The 91-year-old Baradine CWA has made a "desperate plea" for more donations so members can keep their drought pantry and shop voucher system going.
In the past 12 months, vice-president Nea Worrell said, the drought-aid arm of the branch had helped about 140 families, or 400 people.
This has included free groceries, donated to and offered out of the CWA hall; and $80,000 worth of local shopping vouchers, paid for by cash donations.
"One lady came in with a packet and said, 'This is all I can give, but I hope someone enjoys it with a cup of tea and invites their neighbour over'."
Barwon MP Roy Butler recently praised the branch in a speech in parliament, calling for people to support the CWA after it had "thrown every last penny ... at this vital service".
"They're promising not to give up on the community and continue their crucial work," Mr Butler said.
"That is the true spirit of the volunteer: to continue to give, even when their back's against the wall."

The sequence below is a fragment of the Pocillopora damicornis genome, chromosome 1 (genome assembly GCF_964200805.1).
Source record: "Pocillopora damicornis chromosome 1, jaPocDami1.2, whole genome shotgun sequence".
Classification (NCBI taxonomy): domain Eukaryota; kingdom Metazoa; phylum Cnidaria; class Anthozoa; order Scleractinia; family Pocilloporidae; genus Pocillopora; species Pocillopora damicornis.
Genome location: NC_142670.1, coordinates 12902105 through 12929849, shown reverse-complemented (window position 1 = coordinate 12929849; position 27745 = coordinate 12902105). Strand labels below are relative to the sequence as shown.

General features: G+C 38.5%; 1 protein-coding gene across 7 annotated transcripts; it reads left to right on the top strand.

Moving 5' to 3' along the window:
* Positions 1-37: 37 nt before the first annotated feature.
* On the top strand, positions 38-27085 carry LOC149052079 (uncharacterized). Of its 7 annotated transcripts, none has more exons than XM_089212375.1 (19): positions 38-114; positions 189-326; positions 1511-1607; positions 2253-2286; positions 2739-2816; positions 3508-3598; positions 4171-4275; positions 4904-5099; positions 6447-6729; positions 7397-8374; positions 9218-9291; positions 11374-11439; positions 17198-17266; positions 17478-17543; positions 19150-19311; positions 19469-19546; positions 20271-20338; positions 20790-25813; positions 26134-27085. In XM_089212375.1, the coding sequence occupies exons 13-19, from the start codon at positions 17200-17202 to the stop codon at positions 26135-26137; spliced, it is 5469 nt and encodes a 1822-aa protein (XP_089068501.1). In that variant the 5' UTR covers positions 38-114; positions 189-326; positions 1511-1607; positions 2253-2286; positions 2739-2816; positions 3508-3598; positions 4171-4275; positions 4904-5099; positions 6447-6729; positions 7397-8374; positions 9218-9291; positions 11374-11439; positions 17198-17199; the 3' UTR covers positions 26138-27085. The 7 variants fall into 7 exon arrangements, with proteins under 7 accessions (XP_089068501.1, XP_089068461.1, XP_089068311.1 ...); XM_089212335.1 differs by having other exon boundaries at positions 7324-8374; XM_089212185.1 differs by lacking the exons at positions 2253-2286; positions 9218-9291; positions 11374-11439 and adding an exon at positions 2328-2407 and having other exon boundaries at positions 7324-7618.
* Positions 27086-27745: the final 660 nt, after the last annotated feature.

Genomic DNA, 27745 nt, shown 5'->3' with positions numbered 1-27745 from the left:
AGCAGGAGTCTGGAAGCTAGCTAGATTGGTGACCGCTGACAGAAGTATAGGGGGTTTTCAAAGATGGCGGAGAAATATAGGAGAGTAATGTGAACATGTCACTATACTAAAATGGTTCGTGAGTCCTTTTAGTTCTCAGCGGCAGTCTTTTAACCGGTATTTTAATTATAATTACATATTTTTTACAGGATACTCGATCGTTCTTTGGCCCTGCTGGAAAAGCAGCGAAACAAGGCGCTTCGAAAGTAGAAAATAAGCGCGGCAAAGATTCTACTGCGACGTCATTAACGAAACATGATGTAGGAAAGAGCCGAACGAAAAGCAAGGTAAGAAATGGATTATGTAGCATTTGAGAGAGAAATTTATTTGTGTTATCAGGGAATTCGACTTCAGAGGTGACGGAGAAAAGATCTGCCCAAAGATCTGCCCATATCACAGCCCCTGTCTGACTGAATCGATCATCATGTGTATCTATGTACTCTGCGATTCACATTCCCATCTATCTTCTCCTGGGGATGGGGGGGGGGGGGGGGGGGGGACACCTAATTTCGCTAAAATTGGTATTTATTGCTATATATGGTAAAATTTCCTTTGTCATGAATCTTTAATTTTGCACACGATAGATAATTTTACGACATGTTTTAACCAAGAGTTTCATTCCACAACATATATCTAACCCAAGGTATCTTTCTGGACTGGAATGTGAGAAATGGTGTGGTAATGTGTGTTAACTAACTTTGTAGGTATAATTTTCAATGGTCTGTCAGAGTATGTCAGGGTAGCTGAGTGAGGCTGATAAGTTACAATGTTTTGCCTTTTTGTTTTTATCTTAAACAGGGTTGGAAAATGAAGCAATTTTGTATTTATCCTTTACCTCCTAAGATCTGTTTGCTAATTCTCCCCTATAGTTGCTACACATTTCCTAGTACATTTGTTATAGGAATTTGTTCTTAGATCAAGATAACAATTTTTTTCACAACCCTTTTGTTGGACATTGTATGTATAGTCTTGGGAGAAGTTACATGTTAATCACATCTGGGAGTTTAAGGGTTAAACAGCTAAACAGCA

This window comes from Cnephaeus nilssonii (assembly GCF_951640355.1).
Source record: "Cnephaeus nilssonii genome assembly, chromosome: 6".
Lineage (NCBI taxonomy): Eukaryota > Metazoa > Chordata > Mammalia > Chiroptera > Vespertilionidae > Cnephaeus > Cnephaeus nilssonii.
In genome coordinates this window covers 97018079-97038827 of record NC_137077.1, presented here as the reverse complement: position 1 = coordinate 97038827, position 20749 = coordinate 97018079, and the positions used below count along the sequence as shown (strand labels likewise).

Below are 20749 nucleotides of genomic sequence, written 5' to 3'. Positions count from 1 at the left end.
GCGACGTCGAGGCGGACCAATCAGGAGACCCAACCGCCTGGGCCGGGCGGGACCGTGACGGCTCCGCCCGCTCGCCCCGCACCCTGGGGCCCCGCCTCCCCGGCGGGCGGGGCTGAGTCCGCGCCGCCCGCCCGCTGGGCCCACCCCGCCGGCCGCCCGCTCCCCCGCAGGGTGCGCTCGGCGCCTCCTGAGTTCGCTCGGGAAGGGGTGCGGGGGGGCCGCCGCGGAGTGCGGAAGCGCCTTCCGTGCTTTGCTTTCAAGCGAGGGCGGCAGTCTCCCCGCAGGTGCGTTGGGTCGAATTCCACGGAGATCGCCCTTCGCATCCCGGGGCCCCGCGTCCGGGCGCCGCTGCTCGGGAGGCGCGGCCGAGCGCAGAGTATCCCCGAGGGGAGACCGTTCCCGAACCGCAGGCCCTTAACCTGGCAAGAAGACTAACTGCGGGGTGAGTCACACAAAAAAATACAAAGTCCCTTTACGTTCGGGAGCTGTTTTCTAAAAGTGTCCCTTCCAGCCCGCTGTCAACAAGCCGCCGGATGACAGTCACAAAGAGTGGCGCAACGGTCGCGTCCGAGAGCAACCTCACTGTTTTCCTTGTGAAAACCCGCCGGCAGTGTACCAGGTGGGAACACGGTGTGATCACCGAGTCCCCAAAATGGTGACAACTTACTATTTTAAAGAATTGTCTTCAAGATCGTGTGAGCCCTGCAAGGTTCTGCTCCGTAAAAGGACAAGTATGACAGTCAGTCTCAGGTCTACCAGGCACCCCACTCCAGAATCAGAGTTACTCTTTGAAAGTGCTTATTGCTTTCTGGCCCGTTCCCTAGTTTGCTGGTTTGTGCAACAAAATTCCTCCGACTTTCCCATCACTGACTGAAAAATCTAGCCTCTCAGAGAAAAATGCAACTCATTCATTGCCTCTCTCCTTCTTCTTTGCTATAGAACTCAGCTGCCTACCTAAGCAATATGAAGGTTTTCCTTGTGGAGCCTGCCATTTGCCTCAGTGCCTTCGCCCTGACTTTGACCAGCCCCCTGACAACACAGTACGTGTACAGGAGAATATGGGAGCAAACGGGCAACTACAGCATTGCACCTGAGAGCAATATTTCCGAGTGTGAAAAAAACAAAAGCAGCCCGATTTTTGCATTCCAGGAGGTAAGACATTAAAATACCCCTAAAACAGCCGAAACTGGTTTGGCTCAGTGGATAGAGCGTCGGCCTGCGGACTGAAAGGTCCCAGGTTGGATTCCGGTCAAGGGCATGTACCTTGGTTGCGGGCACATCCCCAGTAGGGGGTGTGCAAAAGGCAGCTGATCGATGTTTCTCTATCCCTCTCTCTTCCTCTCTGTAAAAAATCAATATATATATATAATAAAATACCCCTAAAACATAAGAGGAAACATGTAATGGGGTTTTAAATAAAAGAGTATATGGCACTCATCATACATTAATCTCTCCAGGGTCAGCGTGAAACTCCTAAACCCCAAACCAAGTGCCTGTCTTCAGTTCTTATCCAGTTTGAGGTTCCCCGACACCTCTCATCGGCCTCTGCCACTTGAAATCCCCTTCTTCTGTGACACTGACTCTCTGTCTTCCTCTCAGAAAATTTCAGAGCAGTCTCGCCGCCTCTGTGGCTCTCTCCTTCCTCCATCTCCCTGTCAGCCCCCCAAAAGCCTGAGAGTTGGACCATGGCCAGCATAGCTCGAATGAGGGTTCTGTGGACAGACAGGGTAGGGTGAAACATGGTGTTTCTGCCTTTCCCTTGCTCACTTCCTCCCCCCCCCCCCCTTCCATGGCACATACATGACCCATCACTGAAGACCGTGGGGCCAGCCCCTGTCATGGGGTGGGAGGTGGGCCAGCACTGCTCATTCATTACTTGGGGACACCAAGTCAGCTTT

Because the donations have run out and "we are broke", the branch says.
"People are desperate; I've heard some dreadful stories," Mrs Worrell said.
A farmer herself, she said the local conditions were "dire; extreme".
"We did get some rain back in March, April, and we did get some oats come up, but it's just sitting there and nothing's happening," she said.
"We're now selling breeding stock ... and most farmers are the same."
Mrs Worrell said coastal residents had been the biggest donors to the branch, but maybe awareness was waning about the prolonged big dry.
"It's just getting it in front of people again [that] we're still here and we're still in drought."
- To donate cash, call Nea Worrell on (02) 6843 1684 or 0458 186 838; or get in touch through the branch Facebook page
- To donate non-perishable groceries, visit the Baradine CWA hall on weekdays and Sunday between 10am and 1pm (closed Saturday)